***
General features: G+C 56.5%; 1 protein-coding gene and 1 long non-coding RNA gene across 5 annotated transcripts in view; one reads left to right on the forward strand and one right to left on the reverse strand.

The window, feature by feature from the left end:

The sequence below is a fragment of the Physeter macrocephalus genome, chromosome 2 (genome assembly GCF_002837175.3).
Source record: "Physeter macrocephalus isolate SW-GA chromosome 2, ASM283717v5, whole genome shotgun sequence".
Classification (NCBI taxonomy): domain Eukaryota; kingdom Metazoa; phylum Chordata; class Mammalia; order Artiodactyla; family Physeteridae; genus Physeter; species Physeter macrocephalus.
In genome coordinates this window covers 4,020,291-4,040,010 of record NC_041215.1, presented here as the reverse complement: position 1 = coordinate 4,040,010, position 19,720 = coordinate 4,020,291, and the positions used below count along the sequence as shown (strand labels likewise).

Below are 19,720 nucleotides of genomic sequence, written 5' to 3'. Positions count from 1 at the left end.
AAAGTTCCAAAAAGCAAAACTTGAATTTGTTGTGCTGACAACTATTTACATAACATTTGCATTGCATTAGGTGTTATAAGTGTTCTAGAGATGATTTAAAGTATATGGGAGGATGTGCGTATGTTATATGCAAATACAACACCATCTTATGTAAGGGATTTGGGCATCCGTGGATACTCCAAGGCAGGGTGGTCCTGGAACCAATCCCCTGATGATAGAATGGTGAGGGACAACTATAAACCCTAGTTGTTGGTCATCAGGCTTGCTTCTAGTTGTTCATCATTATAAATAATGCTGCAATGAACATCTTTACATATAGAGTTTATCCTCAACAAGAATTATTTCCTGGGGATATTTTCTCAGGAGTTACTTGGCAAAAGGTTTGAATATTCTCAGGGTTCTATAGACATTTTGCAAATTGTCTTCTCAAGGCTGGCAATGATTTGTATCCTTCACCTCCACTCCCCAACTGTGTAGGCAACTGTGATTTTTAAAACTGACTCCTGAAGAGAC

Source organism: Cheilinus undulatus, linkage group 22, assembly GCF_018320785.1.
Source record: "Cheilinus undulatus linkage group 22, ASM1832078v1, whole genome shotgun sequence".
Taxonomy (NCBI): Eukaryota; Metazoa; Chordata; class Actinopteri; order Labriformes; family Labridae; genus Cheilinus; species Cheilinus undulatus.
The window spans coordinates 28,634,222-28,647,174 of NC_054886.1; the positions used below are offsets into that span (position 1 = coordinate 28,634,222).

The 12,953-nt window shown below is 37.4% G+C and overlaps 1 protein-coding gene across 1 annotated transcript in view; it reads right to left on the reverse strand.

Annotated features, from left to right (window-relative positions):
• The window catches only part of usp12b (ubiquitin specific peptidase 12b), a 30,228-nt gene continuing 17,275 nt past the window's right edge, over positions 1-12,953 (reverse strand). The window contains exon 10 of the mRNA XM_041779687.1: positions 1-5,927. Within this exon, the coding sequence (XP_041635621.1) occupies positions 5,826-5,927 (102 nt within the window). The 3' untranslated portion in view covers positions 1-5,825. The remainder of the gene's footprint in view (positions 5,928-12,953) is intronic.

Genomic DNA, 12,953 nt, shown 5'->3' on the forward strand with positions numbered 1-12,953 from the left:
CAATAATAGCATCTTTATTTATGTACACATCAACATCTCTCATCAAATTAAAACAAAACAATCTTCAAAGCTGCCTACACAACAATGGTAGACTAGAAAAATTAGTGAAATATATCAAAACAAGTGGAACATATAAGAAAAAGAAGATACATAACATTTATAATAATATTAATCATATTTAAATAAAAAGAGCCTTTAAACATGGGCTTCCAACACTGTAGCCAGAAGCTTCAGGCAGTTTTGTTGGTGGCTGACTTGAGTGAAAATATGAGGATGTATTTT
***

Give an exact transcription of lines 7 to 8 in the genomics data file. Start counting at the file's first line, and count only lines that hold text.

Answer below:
Below are 19,720 nucleotides of genomic sequence, written 5' to 3'. Positions count from 1 at the left end.
AAAGTTCCAAAAAGCAAAACTTGAATTTGTTGTGCTGACAACTATTTACATAACATTTGCATTGCATTAGGTGTTATAAGTGTTCTAGAGATGATTTAAAGTATATGGGAGGATGTGCGTATGTTATATGCAAATACAACACCATCTTATGTAAGGGATTTGGGCATCCGTGGATACTCCAAGGCAGGGTGGTCCTGGAACCAATCCCCTGATGATAGAATGGTGAGGGACAACTATAAACCCTAGTTGTTGGTCATCAGGCTTGCTTCTAGTTGTTCATCATTATAAATAATGCTGCAATGAACATCTTTACATATAGAGTTTATCCTCAACAAGAATTATTTCCTGGGGATATTTTCTCAGGAGTTACTTGGCAAAAGGTTTGAATATTCTCAGGGTTCTATAGACATTTTGCAAATTGTCTTCTCAAGGCTGGCAATGATTTGTATCCTTCACCTCCACTCCCCAACTGTGTAGGCAACTGTGATTTTTAAAACTGACTCCTGAAGAGAC